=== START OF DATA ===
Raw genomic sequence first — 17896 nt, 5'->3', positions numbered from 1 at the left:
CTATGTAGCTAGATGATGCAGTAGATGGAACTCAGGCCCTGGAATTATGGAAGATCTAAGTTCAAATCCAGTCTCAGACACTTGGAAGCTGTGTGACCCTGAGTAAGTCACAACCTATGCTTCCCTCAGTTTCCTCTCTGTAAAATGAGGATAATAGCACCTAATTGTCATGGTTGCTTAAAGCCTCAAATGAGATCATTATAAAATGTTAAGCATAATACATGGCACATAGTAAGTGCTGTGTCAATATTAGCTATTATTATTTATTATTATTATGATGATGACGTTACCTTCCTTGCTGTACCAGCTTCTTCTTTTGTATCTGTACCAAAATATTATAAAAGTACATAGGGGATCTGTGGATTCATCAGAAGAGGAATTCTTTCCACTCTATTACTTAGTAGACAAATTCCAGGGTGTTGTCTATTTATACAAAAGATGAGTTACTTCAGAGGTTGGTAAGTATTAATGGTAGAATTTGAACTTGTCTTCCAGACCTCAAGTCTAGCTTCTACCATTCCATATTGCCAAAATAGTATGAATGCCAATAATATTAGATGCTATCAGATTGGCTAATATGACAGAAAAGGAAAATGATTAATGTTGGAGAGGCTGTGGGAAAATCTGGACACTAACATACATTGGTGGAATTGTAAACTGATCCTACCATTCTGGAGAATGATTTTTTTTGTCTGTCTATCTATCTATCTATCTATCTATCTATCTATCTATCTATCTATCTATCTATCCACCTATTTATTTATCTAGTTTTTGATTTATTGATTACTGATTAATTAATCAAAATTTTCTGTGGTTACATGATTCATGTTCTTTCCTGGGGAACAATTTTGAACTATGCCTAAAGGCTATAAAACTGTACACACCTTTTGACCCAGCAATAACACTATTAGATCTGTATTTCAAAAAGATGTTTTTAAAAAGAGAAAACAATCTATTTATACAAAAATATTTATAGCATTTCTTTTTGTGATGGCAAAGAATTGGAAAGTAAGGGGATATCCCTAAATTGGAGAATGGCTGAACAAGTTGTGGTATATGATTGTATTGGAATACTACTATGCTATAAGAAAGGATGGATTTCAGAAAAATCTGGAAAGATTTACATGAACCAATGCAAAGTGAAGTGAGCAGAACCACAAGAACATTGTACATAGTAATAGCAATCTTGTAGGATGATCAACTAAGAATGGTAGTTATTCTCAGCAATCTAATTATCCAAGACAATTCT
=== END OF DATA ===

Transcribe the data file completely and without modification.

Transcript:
Raw genomic sequence first — 17896 nt, 5'->3', positions numbered from 1 at the left:
CTATGTAGCTAGATGATGCAGTAGATGGAACTCAGGCCCTGGAATTATGGAAGATCTAAGTTCAAATCCAGTCTCAGACACTTGGAAGCTGTGTGACCCTGAGTAAGTCACAACCTATGCTTCCCTCAGTTTCCTCTCTGTAAAATGAGGATAATAGCACCTAATTGTCATGGTTGCTTAAAGCCTCAAATGAGATCATTATAAAATGTTAAGCATAATACATGGCACATAGTAAGTGCTGTGTCAATATTAGCTATTATTATTTATTATTATTATGATGATGACGTTACCTTCCTTGCTGTACCAGCTTCTTCTTTTGTATCTGTACCAAAATATTATAAAAGTACATAGGGGATCTGTGGATTCATCAGAAGAGGAATTCTTTCCACTCTATTACTTAGTAGACAAATTCCAGGGTGTTGTCTATTTATACAAAAGATGAGTTACTTCAGAGGTTGGTAAGTATTAATGGTAGAATTTGAACTTGTCTTCCAGACCTCAAGTCTAGCTTCTACCATTCCATATTGCCAAAATAGTATGAATGCCAATAATATTAGATGCTATCAGATTGGCTAATATGACAGAAAAGGAAAATGATTAATGTTGGAGAGGCTGTGGGAAAATCTGGACACTAACATACATTGGTGGAATTGTAAACTGATCCTACCATTCTGGAGAATGATTTTTTTTGTCTGTCTATCTATCTATCTATCTATCTATCTATCTATCTATCTATCTATCTATCTATCCACCTATTTATTTATCTAGTTTTTGATTTATTGATTACTGATTAATTAATCAAAATTTTCTGTGGTTACATGATTCATGTTCTTTCCTGGGGAACAATTTTGAACTATGCCTAAAGGCTATAAAACTGTACACACCTTTTGACCCAGCAATAACACTATTAGATCTGTATTTCAAAAAGATGTTTTTAAAAAGAGAAAACAATCTATTTATACAAAAATATTTATAGCATTTCTTTTTGTGATGGCAAAGAATTGGAAAGTAAGGGGATATCCCTAAATTGGAGAATGGCTGAACAAGTTGTGGTATATGATTGTATTGGAATACTACTATGCTATAAGAAAGGATGGATTTCAGAAAAATCTGGAAAGATTTACATGAACCAATGCAAAGTGAAGTGAGCAGAACCACAAGAACATTGTACATAGTAATAGCAATCTTGTAGGATGATCAACTAAGAATGGTAGTTATTCTCAGCAATCTAATTATCCAAGACAATTCT